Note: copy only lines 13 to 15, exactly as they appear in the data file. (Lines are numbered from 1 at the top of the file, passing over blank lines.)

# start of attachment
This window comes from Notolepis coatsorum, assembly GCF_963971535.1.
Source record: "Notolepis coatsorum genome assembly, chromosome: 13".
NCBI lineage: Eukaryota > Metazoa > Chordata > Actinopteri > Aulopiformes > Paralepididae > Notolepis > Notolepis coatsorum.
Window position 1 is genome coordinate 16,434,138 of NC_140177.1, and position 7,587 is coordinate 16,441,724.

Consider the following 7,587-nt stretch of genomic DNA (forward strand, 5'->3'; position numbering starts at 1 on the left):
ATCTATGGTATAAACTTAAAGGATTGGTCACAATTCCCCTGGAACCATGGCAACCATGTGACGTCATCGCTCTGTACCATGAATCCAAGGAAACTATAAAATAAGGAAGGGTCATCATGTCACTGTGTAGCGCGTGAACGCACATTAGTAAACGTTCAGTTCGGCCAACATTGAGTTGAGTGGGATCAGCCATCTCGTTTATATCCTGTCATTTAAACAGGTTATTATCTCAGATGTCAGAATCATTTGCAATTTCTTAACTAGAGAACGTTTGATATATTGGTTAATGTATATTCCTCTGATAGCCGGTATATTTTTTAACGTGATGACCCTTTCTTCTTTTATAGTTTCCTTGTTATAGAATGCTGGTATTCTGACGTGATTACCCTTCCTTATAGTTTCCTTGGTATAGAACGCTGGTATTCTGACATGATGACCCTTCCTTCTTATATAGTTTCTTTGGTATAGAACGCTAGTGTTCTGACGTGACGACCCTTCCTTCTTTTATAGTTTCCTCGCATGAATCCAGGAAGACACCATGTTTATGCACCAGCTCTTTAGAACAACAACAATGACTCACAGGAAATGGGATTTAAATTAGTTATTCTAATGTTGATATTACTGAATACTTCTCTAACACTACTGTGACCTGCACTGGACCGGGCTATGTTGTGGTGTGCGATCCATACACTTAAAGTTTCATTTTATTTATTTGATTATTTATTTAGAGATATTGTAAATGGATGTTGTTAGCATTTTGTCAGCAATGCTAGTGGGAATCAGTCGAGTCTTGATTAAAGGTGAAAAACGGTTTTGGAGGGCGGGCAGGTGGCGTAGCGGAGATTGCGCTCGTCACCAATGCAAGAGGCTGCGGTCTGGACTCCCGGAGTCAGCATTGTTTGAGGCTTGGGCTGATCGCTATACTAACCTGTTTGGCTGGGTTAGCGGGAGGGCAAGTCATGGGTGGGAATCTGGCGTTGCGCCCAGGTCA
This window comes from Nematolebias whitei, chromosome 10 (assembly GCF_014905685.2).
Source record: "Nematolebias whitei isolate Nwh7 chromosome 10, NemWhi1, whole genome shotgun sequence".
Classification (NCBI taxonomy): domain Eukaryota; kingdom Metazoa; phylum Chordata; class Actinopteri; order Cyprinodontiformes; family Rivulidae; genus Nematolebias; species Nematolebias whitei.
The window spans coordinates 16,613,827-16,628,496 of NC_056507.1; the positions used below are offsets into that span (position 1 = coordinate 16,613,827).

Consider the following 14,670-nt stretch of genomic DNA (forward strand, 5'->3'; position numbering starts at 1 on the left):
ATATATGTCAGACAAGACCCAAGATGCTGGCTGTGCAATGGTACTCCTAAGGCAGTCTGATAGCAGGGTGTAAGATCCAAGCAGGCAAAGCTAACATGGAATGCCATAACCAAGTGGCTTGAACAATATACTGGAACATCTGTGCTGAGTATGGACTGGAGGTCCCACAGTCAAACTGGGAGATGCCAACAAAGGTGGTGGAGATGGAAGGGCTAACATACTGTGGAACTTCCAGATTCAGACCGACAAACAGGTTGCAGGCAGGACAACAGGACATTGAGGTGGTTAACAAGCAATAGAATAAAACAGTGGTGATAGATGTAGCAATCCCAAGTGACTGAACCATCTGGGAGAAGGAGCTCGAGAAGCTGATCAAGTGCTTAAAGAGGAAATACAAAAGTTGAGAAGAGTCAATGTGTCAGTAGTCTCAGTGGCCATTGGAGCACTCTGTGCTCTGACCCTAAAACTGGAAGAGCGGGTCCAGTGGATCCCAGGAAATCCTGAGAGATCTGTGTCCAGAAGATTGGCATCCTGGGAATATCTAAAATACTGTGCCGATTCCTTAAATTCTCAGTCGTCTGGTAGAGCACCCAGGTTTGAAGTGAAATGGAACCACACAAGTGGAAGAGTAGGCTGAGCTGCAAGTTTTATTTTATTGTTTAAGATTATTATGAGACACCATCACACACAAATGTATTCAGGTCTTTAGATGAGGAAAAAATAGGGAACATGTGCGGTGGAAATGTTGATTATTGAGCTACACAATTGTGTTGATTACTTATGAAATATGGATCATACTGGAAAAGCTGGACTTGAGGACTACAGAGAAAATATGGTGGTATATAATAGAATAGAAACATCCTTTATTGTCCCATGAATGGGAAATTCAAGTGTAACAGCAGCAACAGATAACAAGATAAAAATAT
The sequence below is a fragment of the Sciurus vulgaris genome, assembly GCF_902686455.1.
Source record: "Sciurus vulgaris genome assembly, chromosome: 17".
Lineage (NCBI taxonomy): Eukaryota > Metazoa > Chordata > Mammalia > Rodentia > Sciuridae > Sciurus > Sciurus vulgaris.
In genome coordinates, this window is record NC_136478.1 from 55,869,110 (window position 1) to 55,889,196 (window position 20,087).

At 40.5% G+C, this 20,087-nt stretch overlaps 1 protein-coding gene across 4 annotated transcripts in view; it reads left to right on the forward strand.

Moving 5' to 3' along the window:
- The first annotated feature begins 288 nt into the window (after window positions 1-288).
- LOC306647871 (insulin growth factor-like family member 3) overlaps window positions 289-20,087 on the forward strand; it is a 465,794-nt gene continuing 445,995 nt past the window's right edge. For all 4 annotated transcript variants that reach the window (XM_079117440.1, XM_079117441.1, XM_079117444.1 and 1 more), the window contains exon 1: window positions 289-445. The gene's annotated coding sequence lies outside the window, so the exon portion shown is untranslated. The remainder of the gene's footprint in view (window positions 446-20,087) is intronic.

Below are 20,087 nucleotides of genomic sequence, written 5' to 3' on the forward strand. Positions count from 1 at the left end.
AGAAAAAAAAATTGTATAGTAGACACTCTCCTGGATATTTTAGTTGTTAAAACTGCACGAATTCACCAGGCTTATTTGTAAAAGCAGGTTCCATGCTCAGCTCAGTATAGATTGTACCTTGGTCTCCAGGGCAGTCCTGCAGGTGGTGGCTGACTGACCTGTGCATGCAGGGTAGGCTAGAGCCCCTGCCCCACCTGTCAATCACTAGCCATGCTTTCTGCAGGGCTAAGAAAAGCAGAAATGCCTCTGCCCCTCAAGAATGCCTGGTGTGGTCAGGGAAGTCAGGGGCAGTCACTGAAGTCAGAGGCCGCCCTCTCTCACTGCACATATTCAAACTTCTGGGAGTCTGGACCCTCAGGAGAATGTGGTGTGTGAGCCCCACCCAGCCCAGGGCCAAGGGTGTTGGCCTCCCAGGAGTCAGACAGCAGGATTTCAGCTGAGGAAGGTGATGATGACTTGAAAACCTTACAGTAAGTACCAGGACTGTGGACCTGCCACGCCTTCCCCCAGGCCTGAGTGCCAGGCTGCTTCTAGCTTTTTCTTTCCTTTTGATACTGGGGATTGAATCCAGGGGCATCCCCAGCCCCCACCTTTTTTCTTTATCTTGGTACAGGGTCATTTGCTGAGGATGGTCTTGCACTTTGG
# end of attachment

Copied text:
The sequence below is a fragment of the Sciurus vulgaris genome, assembly GCF_902686455.1.
Source record: "Sciurus vulgaris genome assembly, chromosome: 17".
Lineage (NCBI taxonomy): Eukaryota > Metazoa > Chordata > Mammalia > Rodentia > Sciuridae > Sciurus > Sciurus vulgaris.